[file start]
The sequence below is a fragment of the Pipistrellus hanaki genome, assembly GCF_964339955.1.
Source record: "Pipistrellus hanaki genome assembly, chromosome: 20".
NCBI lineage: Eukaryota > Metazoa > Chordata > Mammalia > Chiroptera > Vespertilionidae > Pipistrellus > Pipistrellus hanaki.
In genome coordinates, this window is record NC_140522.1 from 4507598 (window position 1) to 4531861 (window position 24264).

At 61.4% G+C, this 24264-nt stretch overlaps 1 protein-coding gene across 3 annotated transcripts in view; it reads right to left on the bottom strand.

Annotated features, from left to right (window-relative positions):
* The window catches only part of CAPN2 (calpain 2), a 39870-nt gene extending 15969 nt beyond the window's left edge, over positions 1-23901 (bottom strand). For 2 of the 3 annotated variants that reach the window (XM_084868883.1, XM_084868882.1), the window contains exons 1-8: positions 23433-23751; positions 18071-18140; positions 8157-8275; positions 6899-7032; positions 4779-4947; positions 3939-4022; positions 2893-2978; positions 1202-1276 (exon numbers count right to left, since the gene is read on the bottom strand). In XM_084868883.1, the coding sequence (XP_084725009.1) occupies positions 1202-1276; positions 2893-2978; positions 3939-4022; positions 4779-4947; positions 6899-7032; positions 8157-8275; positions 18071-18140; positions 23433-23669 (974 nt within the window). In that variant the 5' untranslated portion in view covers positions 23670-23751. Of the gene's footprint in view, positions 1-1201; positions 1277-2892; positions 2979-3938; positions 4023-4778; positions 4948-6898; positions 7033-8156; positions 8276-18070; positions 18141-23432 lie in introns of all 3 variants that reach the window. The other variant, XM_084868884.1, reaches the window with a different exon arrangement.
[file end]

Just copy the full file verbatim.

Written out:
The sequence below is a fragment of the Pipistrellus hanaki genome, assembly GCF_964339955.1.
Source record: "Pipistrellus hanaki genome assembly, chromosome: 20".
NCBI lineage: Eukaryota > Metazoa > Chordata > Mammalia > Chiroptera > Vespertilionidae > Pipistrellus > Pipistrellus hanaki.
In genome coordinates, this window is record NC_140522.1 from 4507598 (window position 1) to 4531861 (window position 24264).

At 61.4% G+C, this 24264-nt stretch overlaps 1 protein-coding gene across 3 annotated transcripts in view; it reads right to left on the bottom strand.

Annotated features, from left to right (window-relative positions):
* The window catches only part of CAPN2 (calpain 2), a 39870-nt gene extending 15969 nt beyond the window's left edge, over positions 1-23901 (bottom strand). For 2 of the 3 annotated variants that reach the window (XM_084868883.1, XM_084868882.1), the window contains exons 1-8: positions 23433-23751; positions 18071-18140; positions 8157-8275; positions 6899-7032; positions 4779-4947; positions 3939-4022; positions 2893-2978; positions 1202-1276 (exon numbers count right to left, since the gene is read on the bottom strand). In XM_084868883.1, the coding sequence (XP_084725009.1) occupies positions 1202-1276; positions 2893-2978; positions 3939-4022; positions 4779-4947; positions 6899-7032; positions 8157-8275; positions 18071-18140; positions 23433-23669 (974 nt within the window). In that variant the 5' untranslated portion in view covers positions 23670-23751. Of the gene's footprint in view, positions 1-1201; positions 1277-2892; positions 2979-3938; positions 4023-4778; positions 4948-6898; positions 7033-8156; positions 8276-18070; positions 18141-23432 lie in introns of all 3 variants that reach the window. The other variant, XM_084868884.1, reaches the window with a different exon arrangement.